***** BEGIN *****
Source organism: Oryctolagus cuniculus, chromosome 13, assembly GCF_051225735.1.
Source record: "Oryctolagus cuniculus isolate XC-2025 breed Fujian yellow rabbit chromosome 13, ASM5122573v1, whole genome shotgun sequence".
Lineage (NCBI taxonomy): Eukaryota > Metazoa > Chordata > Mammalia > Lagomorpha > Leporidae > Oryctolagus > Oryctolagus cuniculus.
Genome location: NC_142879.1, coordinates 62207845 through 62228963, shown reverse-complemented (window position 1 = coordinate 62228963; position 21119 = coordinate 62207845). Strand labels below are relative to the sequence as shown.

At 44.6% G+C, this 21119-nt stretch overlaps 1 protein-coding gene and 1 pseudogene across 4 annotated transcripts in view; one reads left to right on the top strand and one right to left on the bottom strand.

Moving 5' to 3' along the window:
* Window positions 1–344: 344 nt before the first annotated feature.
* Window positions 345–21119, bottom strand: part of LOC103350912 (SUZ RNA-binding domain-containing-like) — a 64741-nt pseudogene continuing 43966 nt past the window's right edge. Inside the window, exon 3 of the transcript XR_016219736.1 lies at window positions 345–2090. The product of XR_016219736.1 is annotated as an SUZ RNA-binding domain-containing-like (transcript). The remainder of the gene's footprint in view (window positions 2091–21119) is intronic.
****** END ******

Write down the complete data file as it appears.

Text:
Source organism: Oryctolagus cuniculus, chromosome 13, assembly GCF_051225735.1.
Source record: "Oryctolagus cuniculus isolate XC-2025 breed Fujian yellow rabbit chromosome 13, ASM5122573v1, whole genome shotgun sequence".
Lineage (NCBI taxonomy): Eukaryota > Metazoa > Chordata > Mammalia > Lagomorpha > Leporidae > Oryctolagus > Oryctolagus cuniculus.
Genome location: NC_142879.1, coordinates 62207845 through 62228963, shown reverse-complemented (window position 1 = coordinate 62228963; position 21119 = coordinate 62207845). Strand labels below are relative to the sequence as shown.

At 44.6% G+C, this 21119-nt stretch overlaps 1 protein-coding gene and 1 pseudogene across 4 annotated transcripts in view; one reads left to right on the top strand and one right to left on the bottom strand.

Moving 5' to 3' along the window:
* Window positions 1–344: 344 nt before the first annotated feature.
* Window positions 345–21119, bottom strand: part of LOC103350912 (SUZ RNA-binding domain-containing-like) — a 64741-nt pseudogene continuing 43966 nt past the window's right edge. Inside the window, exon 3 of the transcript XR_016219736.1 lies at window positions 345–2090. The product of XR_016219736.1 is annotated as an SUZ RNA-binding domain-containing-like (transcript). The remainder of the gene's footprint in view (window positions 2091–21119) is intronic.